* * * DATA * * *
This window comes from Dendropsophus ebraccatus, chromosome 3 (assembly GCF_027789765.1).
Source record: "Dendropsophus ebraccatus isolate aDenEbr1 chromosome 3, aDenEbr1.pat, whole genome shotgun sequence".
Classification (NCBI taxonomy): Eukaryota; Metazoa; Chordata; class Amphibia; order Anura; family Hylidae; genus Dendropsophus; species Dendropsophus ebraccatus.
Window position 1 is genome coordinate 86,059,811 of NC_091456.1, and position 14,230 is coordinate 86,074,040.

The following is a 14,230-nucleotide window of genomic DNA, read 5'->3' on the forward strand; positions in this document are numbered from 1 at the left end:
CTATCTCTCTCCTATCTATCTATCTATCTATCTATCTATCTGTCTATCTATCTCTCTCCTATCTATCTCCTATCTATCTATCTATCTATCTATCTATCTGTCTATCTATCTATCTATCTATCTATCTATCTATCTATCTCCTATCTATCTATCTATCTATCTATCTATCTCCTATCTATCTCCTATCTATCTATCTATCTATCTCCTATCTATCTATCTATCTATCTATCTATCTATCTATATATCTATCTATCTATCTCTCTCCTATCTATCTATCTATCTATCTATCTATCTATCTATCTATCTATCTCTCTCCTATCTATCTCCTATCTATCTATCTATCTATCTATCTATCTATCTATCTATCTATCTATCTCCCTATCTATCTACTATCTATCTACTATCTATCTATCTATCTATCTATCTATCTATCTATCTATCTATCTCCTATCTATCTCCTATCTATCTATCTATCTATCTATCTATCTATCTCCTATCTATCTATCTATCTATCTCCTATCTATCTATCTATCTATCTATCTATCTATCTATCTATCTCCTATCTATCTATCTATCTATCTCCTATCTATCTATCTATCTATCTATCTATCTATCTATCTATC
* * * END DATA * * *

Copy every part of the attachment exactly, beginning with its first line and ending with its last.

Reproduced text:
This window comes from Dendropsophus ebraccatus, chromosome 3 (assembly GCF_027789765.1).
Source record: "Dendropsophus ebraccatus isolate aDenEbr1 chromosome 3, aDenEbr1.pat, whole genome shotgun sequence".
Classification (NCBI taxonomy): Eukaryota; Metazoa; Chordata; class Amphibia; order Anura; family Hylidae; genus Dendropsophus; species Dendropsophus ebraccatus.
Window position 1 is genome coordinate 86,059,811 of NC_091456.1, and position 14,230 is coordinate 86,074,040.

The following is a 14,230-nucleotide window of genomic DNA, read 5'->3' on the forward strand; positions in this document are numbered from 1 at the left end:
CTATCTCTCTCCTATCTATCTATCTATCTATCTATCTATCTGTCTATCTATCTCTCTCCTATCTATCTCCTATCTATCTATCTATCTATCTATCTATCTGTCTATCTATCTATCTATCTATCTATCTATCTATCTATCTCCTATCTATCTATCTATCTATCTATCTATCTCCTATCTATCTCCTATCTATCTATCTATCTATCTCCTATCTATCTATCTATCTATCTATCTATCTATCTATATATCTATCTATCTATCTCTCTCCTATCTATCTATCTATCTATCTATCTATCTATCTATCTATCTATCTCTCTCCTATCTATCTCCTATCTATCTATCTATCTATCTATCTATCTATCTATCTATCTATCTATCTCCCTATCTATCTACTATCTATCTACTATCTATCTATCTATCTATCTATCTATCTATCTATCTATCTATCTCCTATCTATCTCCTATCTATCTATCTATCTATCTATCTATCTATCTCCTATCTATCTATCTATCTATCTCCTATCTATCTATCTATCTATCTATCTATCTATCTATCTATCTCCTATCTATCTATCTATCTATCTCCTATCTATCTATCTATCTATCTATCTATCTATCTATCTATC